The car we’re driving is a domestic-market-specification vehicle, but the electrical make-up isn’t likely to change much by the time the e-Niro arrives in Europe early next year.

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That means some pretty impressive raw specs, with a 64kWh battery and a 150kW (201bhp) electric motor driving the front wheels (these numbers are the same as the Kona Electric’s, wouldn’t you know). There’s also a more basic version (again, as with the Kona) with 134bhp and a 39kWh battery.

But we’re driving the flagship here, and even at this early stage, it feels almost as impressive as the Kona. Kia says the e-Niro can manage 485km (301 miles) and that may be a tad optimistic,  but after 60 miles, our car was still predicting that we had nearly 200 miles remaining. This EV feels like it wouldn’t need to be the second car in the family.

However, we’re less convinced by the dynamics, although they will be sharpened for non-Korean markets. Even so, we’re duty bound to report that the steering feels synthetic and the suspension set-up is too soft.

There’s no arguing with the e-Niro’s credentials as a family car, though. There’s space inside for four adults and the boot, while 52 litres down on the capacity of the brand’s Sportage, is still a commendable 451 litres.

Inside, the cabin has a finish that’s better described as functional rather than luxurious, but there’s useful tech fitted, including a linked-up navigation system that analyses the route and can tell you when to take your foot off the throttle pedal to maximise the range.

Use the most aggressive brake energy recuperation in town, meanwhile, and Kia claims up to 615km (382 miles) of travel between charges is feasible.

4.5
The Kia e-Niro feels every bit as worthy a challenger for the title of ‘people’s Tesla’ as the Hyundai Kona Electric. It’s not exactly fun to drive – although we’d expect European versions to be more involving behind the wheel – but it offers real-world usability and practicality, too. The pricing is almost certain to be keen. It’s definitely one to watch.
  • Model: Kia e-Niro
  • Price: £30,000 (est)
  • Engine: Single electric motor
  • Power/torque: 201bhp/395Nm
  • Transmission: Single-speed auto, front-wheel drive
  • 0-62mph: 7.8 seconds
  • Top speed: 104mph (est)
  • Range: 301 miles (WLTP)
  • CO2: 0g/km
  • On sale: Late autumn

Emergency vehicles could go electric and autonomous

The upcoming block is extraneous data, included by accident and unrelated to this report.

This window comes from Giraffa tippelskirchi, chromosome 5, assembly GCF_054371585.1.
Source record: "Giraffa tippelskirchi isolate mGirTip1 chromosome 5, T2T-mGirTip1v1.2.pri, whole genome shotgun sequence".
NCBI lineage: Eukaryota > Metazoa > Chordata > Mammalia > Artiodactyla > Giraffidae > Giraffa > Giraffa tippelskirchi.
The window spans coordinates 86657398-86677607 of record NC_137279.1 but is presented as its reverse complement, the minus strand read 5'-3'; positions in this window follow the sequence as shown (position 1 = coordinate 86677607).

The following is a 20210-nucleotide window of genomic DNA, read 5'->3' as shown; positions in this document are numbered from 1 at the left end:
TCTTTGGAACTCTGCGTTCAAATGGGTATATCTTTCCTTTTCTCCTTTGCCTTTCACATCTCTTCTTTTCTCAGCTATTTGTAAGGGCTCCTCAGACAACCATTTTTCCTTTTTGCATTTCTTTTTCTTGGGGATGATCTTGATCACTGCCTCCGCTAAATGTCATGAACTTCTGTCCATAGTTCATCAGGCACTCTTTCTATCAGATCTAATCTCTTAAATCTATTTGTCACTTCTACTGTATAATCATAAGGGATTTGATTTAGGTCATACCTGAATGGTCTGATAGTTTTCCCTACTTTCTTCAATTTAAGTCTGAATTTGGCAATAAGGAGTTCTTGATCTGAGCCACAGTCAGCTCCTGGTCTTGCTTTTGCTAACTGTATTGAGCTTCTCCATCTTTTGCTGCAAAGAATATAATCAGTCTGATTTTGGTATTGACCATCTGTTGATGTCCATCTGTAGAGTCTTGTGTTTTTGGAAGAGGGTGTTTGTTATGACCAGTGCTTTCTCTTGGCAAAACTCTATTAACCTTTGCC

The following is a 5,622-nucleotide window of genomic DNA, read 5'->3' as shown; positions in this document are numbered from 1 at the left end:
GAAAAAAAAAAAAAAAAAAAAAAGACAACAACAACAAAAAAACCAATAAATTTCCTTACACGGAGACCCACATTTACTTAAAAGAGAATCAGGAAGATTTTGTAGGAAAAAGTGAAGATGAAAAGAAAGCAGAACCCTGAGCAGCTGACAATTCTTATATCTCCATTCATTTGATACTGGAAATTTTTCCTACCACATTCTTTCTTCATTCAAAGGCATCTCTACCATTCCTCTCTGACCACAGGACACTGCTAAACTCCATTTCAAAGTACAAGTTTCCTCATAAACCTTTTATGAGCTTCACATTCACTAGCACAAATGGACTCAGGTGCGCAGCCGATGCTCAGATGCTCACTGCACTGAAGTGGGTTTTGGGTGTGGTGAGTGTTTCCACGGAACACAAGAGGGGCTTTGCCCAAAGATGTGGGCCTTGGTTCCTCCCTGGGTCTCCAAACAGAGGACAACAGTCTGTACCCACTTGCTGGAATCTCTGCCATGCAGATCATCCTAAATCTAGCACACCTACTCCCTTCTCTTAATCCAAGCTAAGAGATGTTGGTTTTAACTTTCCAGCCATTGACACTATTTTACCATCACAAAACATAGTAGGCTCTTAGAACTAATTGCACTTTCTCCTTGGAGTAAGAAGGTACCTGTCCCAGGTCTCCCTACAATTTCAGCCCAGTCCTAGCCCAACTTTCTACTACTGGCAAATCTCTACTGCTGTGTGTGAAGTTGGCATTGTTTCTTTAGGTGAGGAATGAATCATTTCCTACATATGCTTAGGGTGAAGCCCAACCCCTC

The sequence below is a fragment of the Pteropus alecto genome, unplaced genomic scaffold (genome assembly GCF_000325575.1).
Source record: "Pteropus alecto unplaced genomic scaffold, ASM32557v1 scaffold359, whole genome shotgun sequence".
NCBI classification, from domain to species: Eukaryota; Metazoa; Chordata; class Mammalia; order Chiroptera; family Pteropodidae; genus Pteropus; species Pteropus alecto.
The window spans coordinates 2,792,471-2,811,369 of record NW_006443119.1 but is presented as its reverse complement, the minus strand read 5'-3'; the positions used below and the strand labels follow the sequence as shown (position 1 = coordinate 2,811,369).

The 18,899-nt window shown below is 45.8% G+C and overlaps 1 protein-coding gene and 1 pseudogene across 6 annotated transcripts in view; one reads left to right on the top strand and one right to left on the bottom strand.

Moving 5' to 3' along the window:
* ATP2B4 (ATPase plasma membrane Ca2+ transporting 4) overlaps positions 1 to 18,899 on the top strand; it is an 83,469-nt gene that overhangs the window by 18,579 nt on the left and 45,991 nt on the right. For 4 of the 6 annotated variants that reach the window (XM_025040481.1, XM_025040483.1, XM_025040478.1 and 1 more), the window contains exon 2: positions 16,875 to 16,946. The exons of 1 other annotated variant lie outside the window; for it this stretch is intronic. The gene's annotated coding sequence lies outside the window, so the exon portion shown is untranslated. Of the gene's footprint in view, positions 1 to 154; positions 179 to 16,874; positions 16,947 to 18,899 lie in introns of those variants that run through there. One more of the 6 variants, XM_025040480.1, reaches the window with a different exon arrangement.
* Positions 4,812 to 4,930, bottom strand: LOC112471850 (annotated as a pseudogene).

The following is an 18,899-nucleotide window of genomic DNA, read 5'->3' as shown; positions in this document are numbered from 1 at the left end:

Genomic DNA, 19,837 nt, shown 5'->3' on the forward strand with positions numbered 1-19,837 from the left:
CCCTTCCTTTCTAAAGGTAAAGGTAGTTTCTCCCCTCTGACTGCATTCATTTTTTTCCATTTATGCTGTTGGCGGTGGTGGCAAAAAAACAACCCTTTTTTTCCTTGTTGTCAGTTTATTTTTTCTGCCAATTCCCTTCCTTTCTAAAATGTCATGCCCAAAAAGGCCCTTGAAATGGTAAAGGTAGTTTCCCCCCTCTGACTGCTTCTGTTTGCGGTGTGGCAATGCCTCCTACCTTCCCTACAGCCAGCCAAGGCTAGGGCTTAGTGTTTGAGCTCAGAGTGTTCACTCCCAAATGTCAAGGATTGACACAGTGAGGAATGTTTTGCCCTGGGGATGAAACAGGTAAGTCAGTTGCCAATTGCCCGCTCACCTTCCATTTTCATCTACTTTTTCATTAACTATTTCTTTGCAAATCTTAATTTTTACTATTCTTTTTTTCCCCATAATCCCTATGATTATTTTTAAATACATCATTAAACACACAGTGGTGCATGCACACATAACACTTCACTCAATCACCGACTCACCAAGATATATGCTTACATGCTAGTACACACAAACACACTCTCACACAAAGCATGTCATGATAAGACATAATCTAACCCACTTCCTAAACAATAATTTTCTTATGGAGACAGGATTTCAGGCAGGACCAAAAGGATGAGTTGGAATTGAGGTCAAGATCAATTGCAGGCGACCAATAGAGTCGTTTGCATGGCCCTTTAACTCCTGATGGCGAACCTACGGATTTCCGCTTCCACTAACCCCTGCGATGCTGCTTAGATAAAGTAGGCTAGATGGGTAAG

Posted on Friday September 21, 2018

Hugo Griffiths 2018-09-21 10:14

Health body says organisations should choose low-emission vehicles, while Motorola files patent for self-driving police cars-cum-courtroom

Autonomous emergency vehicles

The EV revolution may be starting to gain ground on the retail market, but emergency service vehicles such as ambulances should switch to electric or hybrid propulsion, according to the UK’s leading public health body.

The National Institute for Health and Care Excellence (NICE) has published draft guidance recommending public-sector organisations “should make low vehicle emissions one of the key criteria when making routine procurement decisions. This could include selecting low-emission vehicles, including electric vehicles.” 

Unmarked police trucks to clamp down on distracted drivers

NICE says the public sector fleet includes “various vehicle types, some of which are highly polluting.” Nice recommends when organisations replace these vehicles, they should “consider low-emission car[s], vans and lorries.”

The publically funded health body also says employees should be trained in emission-improving techniques such as smooth acceleration and braking and efficient gear changing. They should also be taught to keep their vehicles’ tyres correctly inflated, and not to leave their vehicles idling unnecessary. 

Autonomous police car courtrooms

As well as being low-emission, police cars could become autonomous courtrooms in the future, after telecommunications company Motorola filed a patent for a self-driving law enforcement vehicle.